[BreachExchange] Keizer officials pay $48k ransom to regain control of city computers
destry at riskbasedsecurity.com
Thu Jun 25 10:40:01 EDT 2020
The city of Keizer’s computer system was hacked on June 10, and
officials were able to regain access to the data only by paying the
perpetrators a $48,000 ransom.
At this point, no sensitive data appears to have been accessed or
misused. About 11:45 a.m. Wednesday, June 17, city employees finally
regained access to all emails and files.
“We are taking this seriously, and are working to resolve the
situation as quickly as possible,” said city officials in a
hand-delivered statement. The digital strike was discovered when city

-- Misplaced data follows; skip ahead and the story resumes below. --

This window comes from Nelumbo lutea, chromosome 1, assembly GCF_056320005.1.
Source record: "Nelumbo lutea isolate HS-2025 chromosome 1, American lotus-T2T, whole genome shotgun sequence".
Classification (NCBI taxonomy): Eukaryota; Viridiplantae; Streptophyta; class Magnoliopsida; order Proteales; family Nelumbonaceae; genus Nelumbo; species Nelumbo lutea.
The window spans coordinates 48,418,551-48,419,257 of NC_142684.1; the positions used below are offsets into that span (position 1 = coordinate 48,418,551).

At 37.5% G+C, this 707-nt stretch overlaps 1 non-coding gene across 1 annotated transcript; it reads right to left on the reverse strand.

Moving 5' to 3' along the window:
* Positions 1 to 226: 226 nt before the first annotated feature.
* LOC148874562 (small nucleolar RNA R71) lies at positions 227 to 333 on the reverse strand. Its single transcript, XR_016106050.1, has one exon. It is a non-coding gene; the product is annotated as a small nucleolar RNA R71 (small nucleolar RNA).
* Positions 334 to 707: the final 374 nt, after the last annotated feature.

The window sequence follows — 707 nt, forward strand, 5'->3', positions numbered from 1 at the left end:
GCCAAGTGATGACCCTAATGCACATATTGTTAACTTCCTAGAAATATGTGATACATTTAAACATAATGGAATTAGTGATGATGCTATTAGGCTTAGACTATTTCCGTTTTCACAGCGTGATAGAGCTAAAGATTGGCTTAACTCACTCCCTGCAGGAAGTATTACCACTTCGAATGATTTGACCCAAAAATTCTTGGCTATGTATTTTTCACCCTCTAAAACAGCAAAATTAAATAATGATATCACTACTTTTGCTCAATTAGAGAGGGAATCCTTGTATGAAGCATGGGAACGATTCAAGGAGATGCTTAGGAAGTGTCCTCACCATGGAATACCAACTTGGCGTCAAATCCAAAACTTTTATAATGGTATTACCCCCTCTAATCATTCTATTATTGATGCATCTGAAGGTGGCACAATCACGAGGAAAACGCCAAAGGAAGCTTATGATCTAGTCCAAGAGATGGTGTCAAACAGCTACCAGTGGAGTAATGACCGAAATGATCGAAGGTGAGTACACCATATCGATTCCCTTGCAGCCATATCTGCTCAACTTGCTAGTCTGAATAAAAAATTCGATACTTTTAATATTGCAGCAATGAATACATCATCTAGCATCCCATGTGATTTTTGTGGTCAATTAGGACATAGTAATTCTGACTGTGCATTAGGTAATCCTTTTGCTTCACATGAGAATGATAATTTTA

employees could not access some data and programs the morning of June
The city “engaged appropriate authorities” to assist in data recovery,
but it soon became clear that the only way to regain access to
information stored on the city’s computers was to pay a ransom to the
hacker or hackers responsible. The particular method used to
infiltrate the city’s computers is known as ransomware, that encrypts
“We were presented with a request for a ransom payment needed to
obtain the needed decryption keys,” the city’s statement read. Rather
than destroying or deleting data, it puts the information behind a
door that can only be unlocked with a numeric key that remains in the
hands of the hackers.
“We believe that the forensic investigation could provide critical
information to defend against attacks in the future,” the statement
Part of a growing trend
When the City of Keizer was hacked last week by an unknown individual